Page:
San Diego Chargers, in Surprising Turn, Tender Sproles, Release Williams

Paul PreibisiusAnalyst IMarch 5, 2010

ORCHARD PARK - OCTOBER 19:  Jamal Williams #76 of the San Diego Chargers moves on the field during the game against the Buffalo Bills on October 19, 2008 at Ralph Wilson Stadium in Orchard Park, New York.  (Photo by: Rick Stewart/Getty Images)
Rick Stewart/Getty Images

Following widespread reports that Darren Sproles would go untendered because of the $7 million price tag the San Diego Chargers would attach to the gifted role player, the team has apparently changed its mind.

Concerns about the attention already given to the 5’8’’ speed burner before free agency officially begins led San Diego to move to wrap up the player affectionately known as “the lightning bug.” 

Sproles joins wide receivers Vincent Jackson and Malcolm Floyd, along with outside linebacker Shawne Merriman and left tackle Marcus McNeill, as restricted free agents given first- and third-round tenders.

At the same time, as Sproles was all but guaranteed a return, another San Diego mainstay was shown the road.  Nose tackle Jamal Williams was released, as was little-used backup running back Michael Bennett.

Williams was set to receive a $5 million salary, along with a $1 million roster bonus.  That total would nearly cover the $7.283 million salary Sproles is now set to receive. 

It was no secret that San Diego was looking to the future at the nose tackle position—be it developing raw prospect Vaughn Martin or pursuing a new option in the draft.  Williams will be 34 years old when the season starts, and he had injury concerns even before the 2009 season began.

Instead of the expected concern (knees), Williams tore his triceps muscle and landed on injured reserve after just one game.  With his backup, Ryon Bingham, on IR as well, the team trotted out a troupe of rotating nose tackles.

By the later stages of the season, the team had settled into a pattern that was adequate, but far from confidence-inspiring at the position.  Most of the team’s interim nose tackles were sized to be 4-3 tackles, with only rookie Martin (6’4’’, 320 pounds) built to eat multiple blockers.

The lack of an heir-apparent in place makes the move something of a surprise.  When healthy, Williams still ranked among the best in the league at his position, and the injury that held him out 2009 was not a recurring type of ailment that would affect his future health.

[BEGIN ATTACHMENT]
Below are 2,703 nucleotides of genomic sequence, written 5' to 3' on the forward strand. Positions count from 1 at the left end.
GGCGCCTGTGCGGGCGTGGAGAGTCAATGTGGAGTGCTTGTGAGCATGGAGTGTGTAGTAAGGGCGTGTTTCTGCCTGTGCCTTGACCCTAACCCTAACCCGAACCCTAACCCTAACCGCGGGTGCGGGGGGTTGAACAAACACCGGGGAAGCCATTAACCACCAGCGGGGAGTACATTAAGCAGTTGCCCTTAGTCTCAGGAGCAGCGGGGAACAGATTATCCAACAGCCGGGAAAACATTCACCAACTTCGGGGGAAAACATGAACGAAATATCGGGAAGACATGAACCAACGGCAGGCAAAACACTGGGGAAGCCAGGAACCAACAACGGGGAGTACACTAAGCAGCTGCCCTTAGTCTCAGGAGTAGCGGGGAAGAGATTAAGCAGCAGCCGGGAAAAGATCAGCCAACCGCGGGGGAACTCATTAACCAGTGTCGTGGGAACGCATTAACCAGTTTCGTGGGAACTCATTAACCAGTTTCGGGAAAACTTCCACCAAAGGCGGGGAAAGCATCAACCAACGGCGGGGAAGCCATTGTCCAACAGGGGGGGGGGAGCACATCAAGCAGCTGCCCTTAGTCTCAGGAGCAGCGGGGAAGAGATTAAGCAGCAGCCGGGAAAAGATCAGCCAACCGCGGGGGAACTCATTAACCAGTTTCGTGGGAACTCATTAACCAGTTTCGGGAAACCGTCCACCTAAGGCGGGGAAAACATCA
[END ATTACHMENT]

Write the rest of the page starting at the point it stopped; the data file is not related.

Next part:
This opens up increased speculation that the team will pursue at least one more nose tackle prospect in the draft.  Martin was drafted to be a long-term project, failing to secure a starting role despite the host of injuries at the position.  Gambling on his ability to start in 2010 could be very damaging to a team already looking to improve on a vulnerable run defense.

Who the team picks up to either supplant Williams or at least compete with Martin is still a looming question.

The leading candidates, who have been tied in various capacities to the team, would be Dan Williams or Terrence Cody.  If Williams slips far enough for San Diego to grab the Tennessee Volunteer, he would be considered a no-brainer.

Cody comes as more of a question mark.  As Alabama celebrated its national championship, Cody’s stock rose as high as mid-first round—with most putting him in the mid- to late 20s.  Showing up to the Senior Bowl grossly out of shape, Cody’s stock dipped to second- or third-round status.

Straight on the heels of the scouting combine, Cody has now returned his draft stock close to its original status after shedding 16 pounds since the Senior Bowl. 

If that sudden commitment to conditioning can remain in place, Cody is a monstrous clog in the middle who should command double-teams and force running backs to bounce outside.  If Cody reverts and puts on additional weight, however, he could become a limited-snaps liability that many would deem a waste of a first-round choice.

The wild card in the equation would be a later-round choice.  Cam Thomas or Torrell Troup come in with less laudation, but the team should be able to secure one of the two in the second round, preserving the first round for other choices.

Thomas would appear the more start-ready prospect, with a tremendous Senior Bowl and great size (6’4’’, 330 pounds).  Troupe is somewhat smaller, at 314 pounds, but he has been impressing in workouts and has his draft stock soaring.

The class thins considerably after that. So if San Diego hasn’t drafted at the position by the end of the second round, if they can secure a sub-80 pick through a trade (Cromartie), expect to see a lot of Martin and Ogemdi Nwagbuo staring down opposing centers in 2010.